Fear is an important part of the human condition; it exists to increase the likelihood of survival. Fear is an alarm programmed to alert the brain that a threat is present. A leader's goal is not to prevent fear from presenting itself. Rather, a leader's goal is to dilute the corrosive effects uncontrolled fear can have on an individual's performance to improve the odds of survival and mission success.
Fog and fear are individual factors of war's internal struggle. Together, fog and fear contribute to create an invisible force Clausewitz termed friction. Clausewitz notes how everything in war is very simple; yet what is simple is also difficult. (24) On paper, theoretical war and real war are the same. In real war, they are quite different. Friction is the difference between the best-laid conceptual plans and what actually happens--it is the original Murphy's Law. Friction manifests through external and internal means.
Externally, friction is the unforeseeable, unplanned, and uncontrollable difficulties of war. The accumulation of often small irritants produces mental and physical complications that are inconceivable to those who have not experienced it firsthand. In action, both sides in the US Civil War experienced the friction of smallscale raids against railroad infrastructure, suicide bombers vex conventional militaries today, and the loss of cyber and communication capabilities will frustrate tomorrow's forces. Beyond the adversary, weather, resource shifts, obstacles, and countless other factors contribute to "unknown-unknowns" that are impossible to know in planning phases.
Internally, friction manifests from the presence of unclear information (fog), the danger of war (fear), and--most notably--by war's demanding physical and mental efforts (fatigue). The immense energy required to move humans and hardware is exhausting. Physically, the body fatigues from constant tension and stress under the load of restrictive combat load and countless other factors. Neurologically, brain function wanes from lack of sleep, loss of energy, and decision-making fatigue. The brain and body have finite resources unique to each individual. Once stores are exhausted, the combined effects of friction and war as a human endeavor inevitably lead to mistakes and missteps. (25)
Friction is an ever-present peripheral opponent to all militaries in the modern era. US joint forces recognize friction as a core warfare limitation, and, thus, have embedded mitigation strategies into their cultures and doctrines. Current joint operations doctrine embrace simplicity as a core principle to combat the self-imposed friction in planning. Commanders are educated to recognize that every degree of increased complexity or rigidity directed by mission orders exponentially increases the difficulty of completion at the execution level. Clausewitz promoted the idea that plans must leave a margin for uncertainty, in the greatest things as much as in the smallest. (26)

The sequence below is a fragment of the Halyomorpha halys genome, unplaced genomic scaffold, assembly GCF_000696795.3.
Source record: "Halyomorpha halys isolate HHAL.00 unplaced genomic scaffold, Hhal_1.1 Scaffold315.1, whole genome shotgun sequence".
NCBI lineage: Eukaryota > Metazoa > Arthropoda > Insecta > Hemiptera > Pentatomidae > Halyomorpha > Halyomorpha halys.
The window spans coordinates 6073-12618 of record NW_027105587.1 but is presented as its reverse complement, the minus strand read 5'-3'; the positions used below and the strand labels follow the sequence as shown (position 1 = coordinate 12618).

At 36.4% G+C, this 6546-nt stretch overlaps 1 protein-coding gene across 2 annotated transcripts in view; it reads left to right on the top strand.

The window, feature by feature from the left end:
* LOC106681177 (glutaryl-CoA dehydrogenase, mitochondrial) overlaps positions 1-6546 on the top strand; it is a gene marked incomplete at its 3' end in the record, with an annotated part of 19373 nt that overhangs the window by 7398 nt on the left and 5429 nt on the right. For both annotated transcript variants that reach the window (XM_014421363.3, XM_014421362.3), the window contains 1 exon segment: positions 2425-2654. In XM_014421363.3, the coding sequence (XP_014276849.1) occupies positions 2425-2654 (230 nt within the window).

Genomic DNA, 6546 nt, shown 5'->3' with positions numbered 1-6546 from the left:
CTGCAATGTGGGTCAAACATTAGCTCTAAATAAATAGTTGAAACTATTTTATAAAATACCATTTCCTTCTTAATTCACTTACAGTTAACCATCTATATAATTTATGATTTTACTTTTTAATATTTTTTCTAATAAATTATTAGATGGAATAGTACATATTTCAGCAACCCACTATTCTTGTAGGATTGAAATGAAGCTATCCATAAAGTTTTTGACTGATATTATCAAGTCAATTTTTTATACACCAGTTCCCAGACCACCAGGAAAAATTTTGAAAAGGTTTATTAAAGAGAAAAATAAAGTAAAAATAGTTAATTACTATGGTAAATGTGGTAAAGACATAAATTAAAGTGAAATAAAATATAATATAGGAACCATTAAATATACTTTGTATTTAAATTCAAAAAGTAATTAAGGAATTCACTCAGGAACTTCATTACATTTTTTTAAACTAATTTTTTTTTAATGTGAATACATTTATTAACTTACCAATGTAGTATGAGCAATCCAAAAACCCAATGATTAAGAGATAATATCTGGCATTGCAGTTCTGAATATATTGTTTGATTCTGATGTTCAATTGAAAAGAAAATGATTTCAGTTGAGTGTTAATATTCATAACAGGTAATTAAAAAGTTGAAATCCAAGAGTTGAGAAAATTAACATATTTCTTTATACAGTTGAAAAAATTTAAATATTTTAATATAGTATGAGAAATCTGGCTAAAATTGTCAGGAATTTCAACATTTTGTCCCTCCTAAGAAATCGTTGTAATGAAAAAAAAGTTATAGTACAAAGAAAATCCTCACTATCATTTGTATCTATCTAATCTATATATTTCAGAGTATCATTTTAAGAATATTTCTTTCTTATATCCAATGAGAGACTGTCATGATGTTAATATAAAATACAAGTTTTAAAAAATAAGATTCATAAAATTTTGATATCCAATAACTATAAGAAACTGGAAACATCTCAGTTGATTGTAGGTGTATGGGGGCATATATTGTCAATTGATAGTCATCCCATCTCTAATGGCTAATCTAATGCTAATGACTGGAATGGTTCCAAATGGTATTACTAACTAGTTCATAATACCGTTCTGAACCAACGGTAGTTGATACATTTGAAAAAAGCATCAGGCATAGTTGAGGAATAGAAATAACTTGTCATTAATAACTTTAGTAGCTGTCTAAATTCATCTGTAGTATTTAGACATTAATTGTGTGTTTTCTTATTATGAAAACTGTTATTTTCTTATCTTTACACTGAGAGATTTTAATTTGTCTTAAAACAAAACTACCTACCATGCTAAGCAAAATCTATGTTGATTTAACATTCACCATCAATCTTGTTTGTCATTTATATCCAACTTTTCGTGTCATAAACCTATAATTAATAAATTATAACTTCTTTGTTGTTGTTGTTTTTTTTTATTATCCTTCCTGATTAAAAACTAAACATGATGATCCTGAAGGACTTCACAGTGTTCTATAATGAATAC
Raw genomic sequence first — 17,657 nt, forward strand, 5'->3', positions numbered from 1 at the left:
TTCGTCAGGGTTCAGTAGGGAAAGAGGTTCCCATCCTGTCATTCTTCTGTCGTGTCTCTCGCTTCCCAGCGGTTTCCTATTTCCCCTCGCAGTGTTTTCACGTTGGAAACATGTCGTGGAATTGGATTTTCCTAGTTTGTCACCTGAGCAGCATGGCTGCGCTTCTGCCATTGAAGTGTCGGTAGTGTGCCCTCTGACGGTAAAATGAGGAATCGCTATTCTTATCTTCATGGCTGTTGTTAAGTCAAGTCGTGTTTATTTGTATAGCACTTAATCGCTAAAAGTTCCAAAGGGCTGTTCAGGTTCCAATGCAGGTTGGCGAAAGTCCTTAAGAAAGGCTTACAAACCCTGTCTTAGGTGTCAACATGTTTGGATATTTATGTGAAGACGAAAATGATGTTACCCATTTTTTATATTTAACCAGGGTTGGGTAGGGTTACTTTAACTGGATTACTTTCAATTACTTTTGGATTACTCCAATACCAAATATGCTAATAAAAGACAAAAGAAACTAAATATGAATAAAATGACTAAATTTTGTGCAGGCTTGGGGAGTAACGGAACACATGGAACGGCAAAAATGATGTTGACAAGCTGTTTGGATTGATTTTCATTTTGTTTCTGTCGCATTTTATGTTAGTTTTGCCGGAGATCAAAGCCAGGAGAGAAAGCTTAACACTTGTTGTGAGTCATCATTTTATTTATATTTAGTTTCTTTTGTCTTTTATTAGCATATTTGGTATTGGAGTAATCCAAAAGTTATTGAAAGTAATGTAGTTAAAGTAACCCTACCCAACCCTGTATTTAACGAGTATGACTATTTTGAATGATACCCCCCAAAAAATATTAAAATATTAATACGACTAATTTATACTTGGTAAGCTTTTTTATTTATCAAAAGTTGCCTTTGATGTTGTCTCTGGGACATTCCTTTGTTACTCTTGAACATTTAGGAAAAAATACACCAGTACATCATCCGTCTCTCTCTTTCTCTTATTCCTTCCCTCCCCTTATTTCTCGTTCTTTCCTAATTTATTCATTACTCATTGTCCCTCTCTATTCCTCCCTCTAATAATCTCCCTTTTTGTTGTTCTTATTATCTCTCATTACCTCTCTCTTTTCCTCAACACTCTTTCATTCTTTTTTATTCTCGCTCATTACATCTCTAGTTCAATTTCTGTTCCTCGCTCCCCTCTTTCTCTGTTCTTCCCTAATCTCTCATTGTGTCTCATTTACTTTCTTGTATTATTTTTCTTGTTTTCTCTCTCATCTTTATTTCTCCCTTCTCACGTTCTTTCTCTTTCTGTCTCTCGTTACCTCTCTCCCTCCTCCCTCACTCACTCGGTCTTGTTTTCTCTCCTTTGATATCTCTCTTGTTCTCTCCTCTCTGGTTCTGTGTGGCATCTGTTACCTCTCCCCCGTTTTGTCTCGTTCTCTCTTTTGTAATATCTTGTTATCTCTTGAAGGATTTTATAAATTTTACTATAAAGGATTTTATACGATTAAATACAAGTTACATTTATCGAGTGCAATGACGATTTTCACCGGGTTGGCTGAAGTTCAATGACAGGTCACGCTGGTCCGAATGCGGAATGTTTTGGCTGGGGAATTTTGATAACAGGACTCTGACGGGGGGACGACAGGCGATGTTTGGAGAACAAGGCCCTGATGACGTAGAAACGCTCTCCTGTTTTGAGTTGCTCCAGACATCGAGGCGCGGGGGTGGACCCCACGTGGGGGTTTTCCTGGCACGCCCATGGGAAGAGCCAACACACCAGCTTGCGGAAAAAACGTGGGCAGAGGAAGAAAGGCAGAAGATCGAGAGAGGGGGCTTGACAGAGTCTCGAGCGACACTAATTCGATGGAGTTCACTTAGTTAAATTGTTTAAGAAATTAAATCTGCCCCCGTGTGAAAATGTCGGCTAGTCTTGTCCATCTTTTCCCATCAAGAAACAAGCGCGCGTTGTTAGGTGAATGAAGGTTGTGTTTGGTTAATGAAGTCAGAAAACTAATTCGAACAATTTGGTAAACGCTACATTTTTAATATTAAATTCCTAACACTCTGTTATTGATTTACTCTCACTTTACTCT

Commanders should know they cannot instill certainty into an order, no matter how perfectly the plan is conceived. Instead, commanders must allow for improvisation when inevitable human factors emerge at unknown places and times for even the simplest tasks. Friction is a human problem because it creates both real and perceived threats. As friction creeps onto the operating environment, tactical flexibility is essential. War fighters executing a plan must be empowered to compensate for unanticipated friction and uncertainty through their own originality and creativity.
The USA approaches tactical flexibility through the philosophical fusion of the art of command and science of control, otherwise known as mission command. According to Army Doctrine Reference Publication (ADRP) 6-0:
Mission command is the exercise of authority and direction by the commander using mission orders to enable disciplined initiative within the commander's intent to empower agile and adaptive leaders in the conduct of unified land operations. Mission command is one of the foundations of unified land operations [ADRP 6-0]. This philosophy of command helps commanders capitalize on the human ability to take action to develop the situation and integrate military operations to achieve the commander's intent and desired end state. Mission command emphasizes centralized intent and dispersed execution through disciplined initiative. This precept guides leaders toward mission accomplishment. (27)
Disciplined initiative enables tactical leaders to overcome friction at the lowest levels by allowing freedom of action. Disciplined initiative supports the chairman of the Joint Chiefs of Staff's future operations intent to create a force that is adaptable, thinks critically, and can make rapid, independent decisions at the point of friction. (28)